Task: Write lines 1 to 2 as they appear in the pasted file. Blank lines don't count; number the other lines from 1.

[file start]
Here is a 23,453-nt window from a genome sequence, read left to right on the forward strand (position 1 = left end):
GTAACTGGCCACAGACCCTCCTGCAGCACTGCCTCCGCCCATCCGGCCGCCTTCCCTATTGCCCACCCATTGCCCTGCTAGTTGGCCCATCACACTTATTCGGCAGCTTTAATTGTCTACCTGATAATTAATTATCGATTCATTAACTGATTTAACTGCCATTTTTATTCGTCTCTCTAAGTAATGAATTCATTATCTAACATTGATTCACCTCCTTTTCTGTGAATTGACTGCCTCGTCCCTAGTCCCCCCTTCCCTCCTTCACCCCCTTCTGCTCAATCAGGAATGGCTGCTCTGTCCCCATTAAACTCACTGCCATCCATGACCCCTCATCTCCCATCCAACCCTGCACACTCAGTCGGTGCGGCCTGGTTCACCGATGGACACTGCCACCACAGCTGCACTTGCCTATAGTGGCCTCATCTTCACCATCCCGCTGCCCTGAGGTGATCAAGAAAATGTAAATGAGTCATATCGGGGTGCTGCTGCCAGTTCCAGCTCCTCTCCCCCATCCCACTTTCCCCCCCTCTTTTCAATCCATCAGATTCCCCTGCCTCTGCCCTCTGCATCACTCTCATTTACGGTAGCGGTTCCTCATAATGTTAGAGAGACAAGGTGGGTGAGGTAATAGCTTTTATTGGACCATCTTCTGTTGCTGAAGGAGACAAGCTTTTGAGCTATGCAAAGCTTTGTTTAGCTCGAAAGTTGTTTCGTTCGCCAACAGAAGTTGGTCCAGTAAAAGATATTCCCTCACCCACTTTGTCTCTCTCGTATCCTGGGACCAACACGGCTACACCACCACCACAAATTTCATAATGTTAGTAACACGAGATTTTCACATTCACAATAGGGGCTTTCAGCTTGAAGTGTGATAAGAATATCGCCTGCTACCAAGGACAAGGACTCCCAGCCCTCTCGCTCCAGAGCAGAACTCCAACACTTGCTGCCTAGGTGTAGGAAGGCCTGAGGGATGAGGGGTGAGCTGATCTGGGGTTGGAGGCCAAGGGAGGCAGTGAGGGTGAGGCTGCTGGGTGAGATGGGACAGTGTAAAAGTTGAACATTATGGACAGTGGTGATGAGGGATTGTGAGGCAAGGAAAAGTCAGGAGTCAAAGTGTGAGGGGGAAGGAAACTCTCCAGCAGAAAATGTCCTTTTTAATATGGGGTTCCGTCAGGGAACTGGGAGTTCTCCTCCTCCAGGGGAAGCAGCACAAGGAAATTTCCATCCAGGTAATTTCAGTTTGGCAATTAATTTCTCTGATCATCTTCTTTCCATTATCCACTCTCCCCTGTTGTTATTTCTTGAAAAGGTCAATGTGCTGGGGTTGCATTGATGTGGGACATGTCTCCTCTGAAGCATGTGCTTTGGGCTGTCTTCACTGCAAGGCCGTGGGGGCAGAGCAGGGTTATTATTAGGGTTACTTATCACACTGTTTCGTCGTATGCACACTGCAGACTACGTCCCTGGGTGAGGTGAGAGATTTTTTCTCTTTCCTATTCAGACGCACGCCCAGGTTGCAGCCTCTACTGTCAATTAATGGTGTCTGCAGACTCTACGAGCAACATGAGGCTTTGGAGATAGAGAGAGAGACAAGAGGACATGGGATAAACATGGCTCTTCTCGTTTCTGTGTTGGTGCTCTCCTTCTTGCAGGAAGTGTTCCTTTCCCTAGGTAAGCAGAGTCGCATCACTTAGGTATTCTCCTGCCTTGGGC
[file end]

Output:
Here is a 23,453-nt window from a genome sequence, read left to right on the forward strand (position 1 = left end):
GTAACTGGCCACAGACCCTCCTGCAGCACTGCCTCCGCCCATCCGGCCGCCTTCCCTATTGCCCACCCATTGCCCTGCTAGTTGGCCCATCACACTTATTCGGCAGCTTTAATTGTCTACCTGATAATTAATTATCGATTCATTAACTGATTTAACTGCCATTTTTATTCGTCTCTCTAAGTAATGAATTCATTATCTAACATTGATTCACCTCCTTTTCTGTGAATTGACTGCCTCGTCCCTAGTCCCCCCTTCCCTCCTTCACCCCCTTCTGCTCAATCAGGAATGGCTGCTCTGTCCCCATTAAACTCACTGCCATCCATGACCCCTCATCTCCCATCCAACCCTGCACACTCAGTCGGTGCGGCCTGGTTCACCGATGGACACTGCCACCACAGCTGCACTTGCCTATAGTGGCCTCATCTTCACCATCCCGCTGCCCTGAGGTGATCAAGAAAATGTAAATGAGTCATATCGGGGTGCTGCTGCCAGTTCCAGCTCCTCTCCCCCATCCCACTTTCCCCCCCTCTTTTCAATCCATCAGATTCCCCTGCCTCTGCCCTCTGCATCACTCTCATTTACGGTAGCGGTTCCTCATAATGTTAGAGAGACAAGGTGGGTGAGGTAATAGCTTTTATTGGACCATCTTCTGTTGCTGAAGGAGACAAGCTTTTGAGCTATGCAAAGCTTTGTTTAGCTCGAAAGTTGTTTCGTTCGCCAACAGAAGTTGGTCCAGTAAAAGATATTCCCTCACCCACTTTGTCTCTCTCGTATCCTGGGACCAACACGGCTACACCACCACCACAAATTTCATAATGTTAGTAACACGAGATTTTCACATTCACAATAGGGGCTTTCAGCTTGAAGTGTGATAAGAATATCGCCTGCTACCAAGGACAAGGACTCCCAGCCCTCTCGCTCCAGAGCAGAACTCCAACACTTGCTGCCTAGGTGTAGGAAGGCCTGAGGGATGAGGGGTGAGCTGATCTGGGGTTGGAGGCCAAGGGAGGCAGTGAGGGTGAGGCTGCTGGGTGAGATGGGACAGTGTAAAAGTTGAACATTATGGACAGTGGTGATGAGGGATTGTGAGGCAAGGAAAAGTCAGGAGTCAAAGTGTGAGGGGGAAGGAAACTCTCCAGCAGAAAATGTCCTTTTTAATATGGGGTTCCGTCAGGGAACTGGGAGTTCTCCTCCTCCAGGGGAAGCAGCACAAGGAAATTTCCATCCAGGTAATTTCAGTTTGGCAATTAATTTCTCTGATCATCTTCTTTCCATTATCCACTCTCCCCTGTTGTTATTTCTTGAAAAGGTCAATGTGCTGGGGTTGCATTGATGTGGGACATGTCTCCTCTGAAGCATGTGCTTTGGGCTGTCTTCACTGCAAGGCCGTGGGGGCAGAGCAGGGTTATTATTAGGGTTACTTATCACACTGTTTCGTCGTATGCACACTGCAGACTACGTCCCTGGGTGAGGTGAGAGATTTTTTCTCTTTCCTATTCAGACGCACGCCCAGGTTGCAGCCTCTACTGTCAATTAATGGTGTCTGCAGACTCTACGAGCAACATGAGGCTTTGGAGATAGAGAGAGAGACAAGAGGACATGGGATAAACATGGCTCTTCTCGTTTCTGTGTTGGTGCTCTCCTTCTTGCAGGAAGTGTTCCTTTCCCTAGGTAAGCAGAGTCGCATCACTTAGGTATTCTCCTGCCTTGGGC